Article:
0602-mental-health-part-2

The language of mental illness: is it all madness?

It was World Mental Health Day on Friday of last week and I got to thinking about how much has changed since mental health issues first affected my family over 30 years ago but then also how much hasn’t. Some of the stigma of mental health illness has lifted but there are still a lot of people who are scared of sufferers and also many who believe they should just pull themselves together.

I was listening to something on the news and realised that we use completely different, and often negative, language when we talk about illnesses that affect our brains. The very word mental has very negative connotations yet illnesses like depression are just as life changing and life threatening as cancer, an illness which suffered the same sort of stigma years ago but which is now widely talked about. Ironically the chances of suffering from either type of illness are roughly the same, 1 in 3. Any one of us can be affected at any time.

I was pleased to see the government have now introduced targets for the NHS on waiting times for mental illness to match those on physical illnesses but I am filled with despair that we still, as a society, differentiate them as we do. An illness is an illness regardless of which part of the body it affects. In referring to mental illness as something different, especially with the negative connotations of the word mental, we do people who are affected by these illnesses a disservice.

Some would say that illnesses of the brain affect the very core of who we are, changing our behaviour, diminishing our ability to make decisions and that is undoubtedly true sometimes, perhaps that is the scary bit for most people because it could be seen as losing the control a lot of people value highly.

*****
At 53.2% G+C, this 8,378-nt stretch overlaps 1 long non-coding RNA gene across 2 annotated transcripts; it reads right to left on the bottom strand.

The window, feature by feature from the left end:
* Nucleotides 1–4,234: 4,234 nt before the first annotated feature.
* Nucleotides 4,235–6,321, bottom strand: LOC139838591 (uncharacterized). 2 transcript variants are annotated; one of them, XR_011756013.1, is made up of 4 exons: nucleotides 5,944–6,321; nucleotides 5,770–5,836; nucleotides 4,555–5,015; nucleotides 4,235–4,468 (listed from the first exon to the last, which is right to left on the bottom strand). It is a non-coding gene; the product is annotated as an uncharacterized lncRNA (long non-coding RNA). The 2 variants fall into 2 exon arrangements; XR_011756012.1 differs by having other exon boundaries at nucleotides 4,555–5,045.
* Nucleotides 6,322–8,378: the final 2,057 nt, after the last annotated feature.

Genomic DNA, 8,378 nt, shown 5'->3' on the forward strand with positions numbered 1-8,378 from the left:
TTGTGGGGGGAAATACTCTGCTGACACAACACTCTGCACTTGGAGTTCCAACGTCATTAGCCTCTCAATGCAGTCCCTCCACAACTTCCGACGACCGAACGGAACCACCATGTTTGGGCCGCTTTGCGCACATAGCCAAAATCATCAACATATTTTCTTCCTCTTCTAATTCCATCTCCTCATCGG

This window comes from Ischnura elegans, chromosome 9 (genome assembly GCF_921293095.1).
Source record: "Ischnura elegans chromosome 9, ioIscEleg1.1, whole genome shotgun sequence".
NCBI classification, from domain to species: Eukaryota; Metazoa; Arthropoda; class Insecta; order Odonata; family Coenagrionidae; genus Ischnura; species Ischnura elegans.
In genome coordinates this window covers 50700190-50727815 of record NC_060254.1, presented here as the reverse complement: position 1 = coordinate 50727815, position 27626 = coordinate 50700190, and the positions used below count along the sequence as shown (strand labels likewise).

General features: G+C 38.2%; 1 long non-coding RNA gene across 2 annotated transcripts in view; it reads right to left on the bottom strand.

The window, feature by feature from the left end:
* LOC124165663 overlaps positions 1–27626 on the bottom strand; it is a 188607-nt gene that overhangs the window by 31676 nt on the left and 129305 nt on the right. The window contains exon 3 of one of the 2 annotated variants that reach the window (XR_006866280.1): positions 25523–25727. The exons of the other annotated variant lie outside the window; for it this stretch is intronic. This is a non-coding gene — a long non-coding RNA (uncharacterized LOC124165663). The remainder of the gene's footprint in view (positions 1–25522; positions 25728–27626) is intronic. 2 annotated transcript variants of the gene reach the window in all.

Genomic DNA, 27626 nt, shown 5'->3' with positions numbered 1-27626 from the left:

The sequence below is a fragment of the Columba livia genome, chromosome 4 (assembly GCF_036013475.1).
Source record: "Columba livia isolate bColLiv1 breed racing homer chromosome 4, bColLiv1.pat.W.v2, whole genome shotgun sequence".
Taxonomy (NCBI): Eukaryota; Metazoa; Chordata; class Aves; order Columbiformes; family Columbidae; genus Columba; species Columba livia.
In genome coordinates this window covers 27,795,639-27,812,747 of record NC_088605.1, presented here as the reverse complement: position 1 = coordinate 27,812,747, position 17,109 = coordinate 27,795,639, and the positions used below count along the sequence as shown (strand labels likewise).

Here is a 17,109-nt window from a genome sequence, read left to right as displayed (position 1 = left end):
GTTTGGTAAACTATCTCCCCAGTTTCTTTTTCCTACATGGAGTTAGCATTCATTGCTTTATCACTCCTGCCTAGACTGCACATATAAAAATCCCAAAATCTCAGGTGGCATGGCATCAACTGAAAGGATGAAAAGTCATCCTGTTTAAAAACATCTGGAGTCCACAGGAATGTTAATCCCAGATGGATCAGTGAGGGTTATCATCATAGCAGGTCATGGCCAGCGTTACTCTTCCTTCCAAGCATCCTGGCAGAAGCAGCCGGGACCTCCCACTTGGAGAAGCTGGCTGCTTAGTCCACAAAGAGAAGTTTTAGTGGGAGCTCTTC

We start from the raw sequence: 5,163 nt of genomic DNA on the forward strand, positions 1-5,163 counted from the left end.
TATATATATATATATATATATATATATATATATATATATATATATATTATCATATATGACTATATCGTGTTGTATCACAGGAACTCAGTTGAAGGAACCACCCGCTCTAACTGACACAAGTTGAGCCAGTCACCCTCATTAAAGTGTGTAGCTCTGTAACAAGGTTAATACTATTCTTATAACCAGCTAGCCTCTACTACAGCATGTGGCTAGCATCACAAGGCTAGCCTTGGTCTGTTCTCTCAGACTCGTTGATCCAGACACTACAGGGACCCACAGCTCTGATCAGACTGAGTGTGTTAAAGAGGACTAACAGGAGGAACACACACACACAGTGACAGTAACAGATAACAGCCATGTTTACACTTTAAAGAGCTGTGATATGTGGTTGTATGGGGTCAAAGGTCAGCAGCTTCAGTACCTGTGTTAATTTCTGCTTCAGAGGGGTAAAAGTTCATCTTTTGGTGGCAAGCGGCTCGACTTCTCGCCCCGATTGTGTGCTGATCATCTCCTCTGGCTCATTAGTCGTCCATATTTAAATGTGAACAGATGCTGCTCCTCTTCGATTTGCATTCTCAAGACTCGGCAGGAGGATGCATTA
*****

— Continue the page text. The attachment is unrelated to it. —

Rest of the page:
Some of the people I love most in the world have been affected by these illnesses, either as sufferers or as supporters and I have found one of the most useful ways of dealing with it is to separate the behaviour led by the illness from the person you love. In the same way that you would accept someone who struggles to walk could not climb a mountain with you, you need to accept sometimes that someone with depression literally cannot go out for a meal with you. It doesn’t change the fact that you love them or that they love you, it is just a fact at that time with that illness.

Undoubtedly one of the hardest things to deal with though is the worry of how people will react. Thankfully we have a strong family and friends network who have supported us and got us through but we have also had people’s behaviour towards us change, people we thought were good friends have struggled to cope with and understand the illness and it’s consequences. They have been unable to adjust and understand and that’s a real shame.

So please if you are interacting with someone affected by one of these illnesses choose your words wisely, be kind and remember the wonderful properties of a cup of tea and a hug. They really can work wonders.